Swap Transactions

Radio One owns Interest Rate Swaps with a total face value of $50 million, which partially protect the company from future interest rate rises  if the LIBOR rate used for their credit facility goes up in the next few years (assuming the international counterparty remains solvent)

SEC Issues

In 2006, Radio One was delinquent in filing its required SEC reports because it was unable to determine the value of its existing stock options and was threatened with delisting by NASDAQ for failing to file required SEC reports.  The company believes the SEC is now satisfied with their accounting and valuation of those stock options.


Like everyone in the radio business, the value of Radio One’s radio station licenses has taken a huge paper loss as a result of Sarbane Oxley and the demands from auditors and the SEC to “write down” the value of assets to value which can be justified by comparable sales or cash flow from operations  (“Mark to Market”).    While those losses do not cost the company cash, it changes the ratios of the amount of debt being carried versus the assets being used to secure those loans, can lower the company’s credit rating (increasing their cost to borrow money) and can eventually trigger technical defaults of their credit facilities.

All numbers in $million 2008 2007 2006 2005 2004
Radio Revenue 305 320 321 308 253
License Impairment 423 211
Operating Income
(Without Impairment)
74 100
118 112
Long Term Debt Balance 675 815 937 952 620
Debt Service Cost 60 73 73 63 39

In 2008, company had a one time $74 million “profit” from convincing people to sell their debt back to Radio One at less than face value.

Stock Performance

ROIA Class A stock peaked at a price of $93.50 on January 10th, 2000 – but had dropped to $76.50 by the end of January. [Ah, the good old days of day traders!]

In May of 2000, the company decided to do a 3:1 stock split, giving each owner of class A stock two shares of non-Voting Class D stock.  The effect of the “dividend” was to strip away 2/3 of the voting rights of the existing stock holders.  [Story Here]

ROIAK Class D stock began trading in June 2000.  The stock closed its first day of trading at $21.75 per share.   (Equivalent to $65.25 presplit price)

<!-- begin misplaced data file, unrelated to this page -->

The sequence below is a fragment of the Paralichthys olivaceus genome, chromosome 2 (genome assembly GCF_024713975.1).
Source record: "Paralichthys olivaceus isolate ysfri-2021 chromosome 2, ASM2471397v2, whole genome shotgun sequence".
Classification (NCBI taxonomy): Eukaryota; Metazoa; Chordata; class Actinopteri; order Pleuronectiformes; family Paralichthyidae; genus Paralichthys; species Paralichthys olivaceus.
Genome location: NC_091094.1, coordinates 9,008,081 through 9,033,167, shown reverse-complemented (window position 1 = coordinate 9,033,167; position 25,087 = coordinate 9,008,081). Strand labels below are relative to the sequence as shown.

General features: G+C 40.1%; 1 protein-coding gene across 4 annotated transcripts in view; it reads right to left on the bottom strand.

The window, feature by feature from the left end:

In 2002, the company sold an additional 11.5 million shares of Class D stock, which raised an additional $232 million. [Press Release]

In 2002, it was disclosed at a meeting with stock analysts that the company had loaned $21 million to its CEO Mr Liggins, and additional amounts to two other officers of the company for the purpose of buying Radio One stock.

The Sarbane Oxley Act passed in 2002 made loans to executive officers to buy company stock illegal beginning in 2003.   Undisclosed transactions where proceeds of IPOs were loaned to officers who then bought more stock to bid up the price to then create additional rounds of secondary offerings at higher and higher prices – led to the collapse of many of the companies at the end of “Clinton Stock Market Bubble” era.  It was not an uncommon practice at the time.

In 2005,  those loans were partially repaid by surrendering the Radio One stock back to the company  [Press Release] [Washington Post Story]

As of May 8th, 2009:
– Class D shares closed at $0.365 per share – a 9 year loss of −98.3%.
– Class A shares with voting rights closed at $0.88 per share.

Radio One’s stock has significantly underperformed the Radio industry as a whole – which itself has seriously underperformed the NASDAQ stock market as a whole.